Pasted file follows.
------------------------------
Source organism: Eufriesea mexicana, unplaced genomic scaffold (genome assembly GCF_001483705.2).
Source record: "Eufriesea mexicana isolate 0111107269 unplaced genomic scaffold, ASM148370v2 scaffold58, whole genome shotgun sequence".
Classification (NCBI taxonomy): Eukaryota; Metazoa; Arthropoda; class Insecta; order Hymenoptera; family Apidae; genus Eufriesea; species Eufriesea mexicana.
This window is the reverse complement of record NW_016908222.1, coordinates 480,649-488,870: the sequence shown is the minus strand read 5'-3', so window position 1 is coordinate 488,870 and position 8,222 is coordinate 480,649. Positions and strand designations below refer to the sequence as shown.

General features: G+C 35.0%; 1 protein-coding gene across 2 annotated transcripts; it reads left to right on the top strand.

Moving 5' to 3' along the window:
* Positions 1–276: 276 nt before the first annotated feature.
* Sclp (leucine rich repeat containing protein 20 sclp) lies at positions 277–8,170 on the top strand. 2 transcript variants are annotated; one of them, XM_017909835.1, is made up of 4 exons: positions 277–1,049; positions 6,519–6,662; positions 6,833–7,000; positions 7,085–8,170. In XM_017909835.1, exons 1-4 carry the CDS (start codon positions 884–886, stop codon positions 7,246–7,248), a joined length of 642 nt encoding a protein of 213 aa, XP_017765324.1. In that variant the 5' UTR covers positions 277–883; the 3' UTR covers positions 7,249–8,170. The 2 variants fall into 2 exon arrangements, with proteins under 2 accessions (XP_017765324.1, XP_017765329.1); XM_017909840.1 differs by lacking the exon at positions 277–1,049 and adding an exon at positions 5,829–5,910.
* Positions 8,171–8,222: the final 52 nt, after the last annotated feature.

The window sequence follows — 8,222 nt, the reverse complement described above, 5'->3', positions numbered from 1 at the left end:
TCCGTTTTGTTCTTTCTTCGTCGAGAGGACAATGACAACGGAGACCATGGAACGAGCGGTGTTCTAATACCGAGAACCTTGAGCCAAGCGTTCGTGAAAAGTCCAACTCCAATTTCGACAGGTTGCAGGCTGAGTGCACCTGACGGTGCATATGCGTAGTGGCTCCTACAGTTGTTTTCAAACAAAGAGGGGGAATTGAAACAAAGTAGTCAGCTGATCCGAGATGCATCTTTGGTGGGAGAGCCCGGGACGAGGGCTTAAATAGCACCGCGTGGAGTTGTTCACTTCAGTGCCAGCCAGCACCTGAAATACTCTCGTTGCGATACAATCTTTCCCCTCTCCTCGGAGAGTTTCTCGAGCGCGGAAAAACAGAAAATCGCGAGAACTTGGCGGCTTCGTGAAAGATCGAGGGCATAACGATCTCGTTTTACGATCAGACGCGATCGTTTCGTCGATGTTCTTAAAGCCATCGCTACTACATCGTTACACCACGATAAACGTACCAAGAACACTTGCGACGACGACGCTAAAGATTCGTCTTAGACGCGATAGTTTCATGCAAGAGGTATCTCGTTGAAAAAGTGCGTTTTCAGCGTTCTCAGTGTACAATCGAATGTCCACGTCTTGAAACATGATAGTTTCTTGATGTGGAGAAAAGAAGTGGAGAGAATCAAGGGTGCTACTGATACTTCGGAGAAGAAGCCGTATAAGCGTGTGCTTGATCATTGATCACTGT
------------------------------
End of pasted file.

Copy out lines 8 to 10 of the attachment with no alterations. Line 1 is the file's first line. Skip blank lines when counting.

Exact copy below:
* Sclp (leucine rich repeat containing protein 20 sclp) lies at positions 277–8,170 on the top strand. 2 transcript variants are annotated; one of them, XM_017909835.1, is made up of 4 exons: positions 277–1,049; positions 6,519–6,662; positions 6,833–7,000; positions 7,085–8,170. In XM_017909835.1, exons 1-4 carry the CDS (start codon positions 884–886, stop codon positions 7,246–7,248), a joined length of 642 nt encoding a protein of 213 aa, XP_017765324.1. In that variant the 5' UTR covers positions 277–883; the 3' UTR covers positions 7,249–8,170. The 2 variants fall into 2 exon arrangements, with proteins under 2 accessions (XP_017765324.1, XP_017765329.1); XM_017909840.1 differs by lacking the exon at positions 277–1,049 and adding an exon at positions 5,829–5,910.
* Positions 8,171–8,222: the final 52 nt, after the last annotated feature.

The window sequence follows — 8,222 nt, the reverse complement described above, 5'->3', positions numbered from 1 at the left end: